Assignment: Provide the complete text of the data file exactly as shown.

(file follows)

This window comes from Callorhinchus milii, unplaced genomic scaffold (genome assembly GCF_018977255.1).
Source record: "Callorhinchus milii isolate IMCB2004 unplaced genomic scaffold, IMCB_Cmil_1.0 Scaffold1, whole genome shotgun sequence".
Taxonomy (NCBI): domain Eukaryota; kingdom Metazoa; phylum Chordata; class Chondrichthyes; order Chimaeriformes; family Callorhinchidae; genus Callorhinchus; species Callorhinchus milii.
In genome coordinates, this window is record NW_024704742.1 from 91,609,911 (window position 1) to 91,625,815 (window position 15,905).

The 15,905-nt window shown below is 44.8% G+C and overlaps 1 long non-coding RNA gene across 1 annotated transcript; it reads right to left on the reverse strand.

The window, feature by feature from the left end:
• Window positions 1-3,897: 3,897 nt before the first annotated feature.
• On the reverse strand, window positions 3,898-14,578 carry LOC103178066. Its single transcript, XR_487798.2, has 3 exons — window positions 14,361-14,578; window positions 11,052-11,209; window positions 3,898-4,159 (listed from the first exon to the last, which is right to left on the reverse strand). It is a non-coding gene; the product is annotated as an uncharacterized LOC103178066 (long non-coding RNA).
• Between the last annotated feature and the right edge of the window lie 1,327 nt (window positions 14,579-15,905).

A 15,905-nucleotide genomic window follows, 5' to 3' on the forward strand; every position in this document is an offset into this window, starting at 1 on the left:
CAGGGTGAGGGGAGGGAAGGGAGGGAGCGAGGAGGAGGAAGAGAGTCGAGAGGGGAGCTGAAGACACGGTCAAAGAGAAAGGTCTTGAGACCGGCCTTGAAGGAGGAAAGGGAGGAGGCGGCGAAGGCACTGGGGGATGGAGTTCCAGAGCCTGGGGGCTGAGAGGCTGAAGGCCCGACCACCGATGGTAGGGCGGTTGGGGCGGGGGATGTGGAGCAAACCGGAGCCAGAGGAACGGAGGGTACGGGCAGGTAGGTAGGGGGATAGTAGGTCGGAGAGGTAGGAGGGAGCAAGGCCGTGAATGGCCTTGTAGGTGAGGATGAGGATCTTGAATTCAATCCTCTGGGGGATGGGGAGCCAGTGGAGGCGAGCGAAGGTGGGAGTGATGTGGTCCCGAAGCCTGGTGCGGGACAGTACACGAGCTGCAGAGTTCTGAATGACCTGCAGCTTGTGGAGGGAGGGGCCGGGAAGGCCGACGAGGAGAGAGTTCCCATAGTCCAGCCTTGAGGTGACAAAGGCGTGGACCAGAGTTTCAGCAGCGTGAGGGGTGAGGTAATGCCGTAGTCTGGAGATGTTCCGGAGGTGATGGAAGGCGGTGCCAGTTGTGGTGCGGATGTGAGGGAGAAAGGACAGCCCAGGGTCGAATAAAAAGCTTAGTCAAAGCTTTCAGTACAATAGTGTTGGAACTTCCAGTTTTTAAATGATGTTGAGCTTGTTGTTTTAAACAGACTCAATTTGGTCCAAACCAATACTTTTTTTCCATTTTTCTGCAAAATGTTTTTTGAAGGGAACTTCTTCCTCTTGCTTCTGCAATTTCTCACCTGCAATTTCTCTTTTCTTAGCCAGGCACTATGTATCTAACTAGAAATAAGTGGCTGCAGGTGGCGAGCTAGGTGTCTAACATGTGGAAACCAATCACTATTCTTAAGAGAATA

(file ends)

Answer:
This window comes from Callorhinchus milii, unplaced genomic scaffold (genome assembly GCF_018977255.1).
Source record: "Callorhinchus milii isolate IMCB2004 unplaced genomic scaffold, IMCB_Cmil_1.0 Scaffold1, whole genome shotgun sequence".
Taxonomy (NCBI): domain Eukaryota; kingdom Metazoa; phylum Chordata; class Chondrichthyes; order Chimaeriformes; family Callorhinchidae; genus Callorhinchus; species Callorhinchus milii.
In genome coordinates, this window is record NW_024704742.1 from 91,609,911 (window position 1) to 91,625,815 (window position 15,905).

The 15,905-nt window shown below is 44.8% G+C and overlaps 1 long non-coding RNA gene across 1 annotated transcript; it reads right to left on the reverse strand.

The window, feature by feature from the left end:
• Window positions 1-3,897: 3,897 nt before the first annotated feature.
• On the reverse strand, window positions 3,898-14,578 carry LOC103178066. Its single transcript, XR_487798.2, has 3 exons — window positions 14,361-14,578; window positions 11,052-11,209; window positions 3,898-4,159 (listed from the first exon to the last, which is right to left on the reverse strand). It is a non-coding gene; the product is annotated as an uncharacterized LOC103178066 (long non-coding RNA).
• Between the last annotated feature and the right edge of the window lie 1,327 nt (window positions 14,579-15,905).

A 15,905-nucleotide genomic window follows, 5' to 3' on the forward strand; every position in this document is an offset into this window, starting at 1 on the left:
CAGGGTGAGGGGAGGGAAGGGAGGGAGCGAGGAGGAGGAAGAGAGTCGAGAGGGGAGCTGAAGACACGGTCAAAGAGAAAGGTCTTGAGACCGGCCTTGAAGGAGGAAAGGGAGGAGGCGGCGAAGGCACTGGGGGATGGAGTTCCAGAGCCTGGGGGCTGAGAGGCTGAAGGCCCGACCACCGATGGTAGGGCGGTTGGGGCGGGGGATGTGGAGCAAACCGGAGCCAGAGGAACGGAGGGTACGGGCAGGTAGGTAGGGGGATAGTAGGTCGGAGAGGTAGGAGGGAGCAAGGCCGTGAATGGCCTTGTAGGTGAGGATGAGGATCTTGAATTCAATCCTCTGGGGGATGGGGAGCCAGTGGAGGCGAGCGAAGGTGGGAGTGATGTGGTCCCGAAGCCTGGTGCGGGACAGTACACGAGCTGCAGAGTTCTGAATGACCTGCAGCTTGTGGAGGGAGGGGCCGGGAAGGCCGACGAGGAGAGAGTTCCCATAGTCCAGCCTTGAGGTGACAAAGGCGTGGACCAGAGTTTCAGCAGCGTGAGGGGTGAGGTAATGCCGTAGTCTGGAGATGTTCCGGAGGTGATGGAAGGCGGTGCCAGTTGTGGTGCGGATGTGAGGGAGAAAGGACAGCCCAGGGTCGAATAAAAAGCTTAGTCAAAGCTTTCAGTACAATAGTGTTGGAACTTCCAGTTTTTAAATGATGTTGAGCTTGTTGTTTTAAACAGACTCAATTTGGTCCAAACCAATACTTTTTTTCCATTTTTCTGCAAAATGTTTTTTGAAGGGAACTTCTTCCTCTTGCTTCTGCAATTTCTCACCTGCAATTTCTCTTTTCTTAGCCAGGCACTATGTATCTAACTAGAAATAAGTGGCTGCAGGTGGCGAGCTAGGTGTCTAACATGTGGAAACCAATCACTATTCTTAAGAGAATA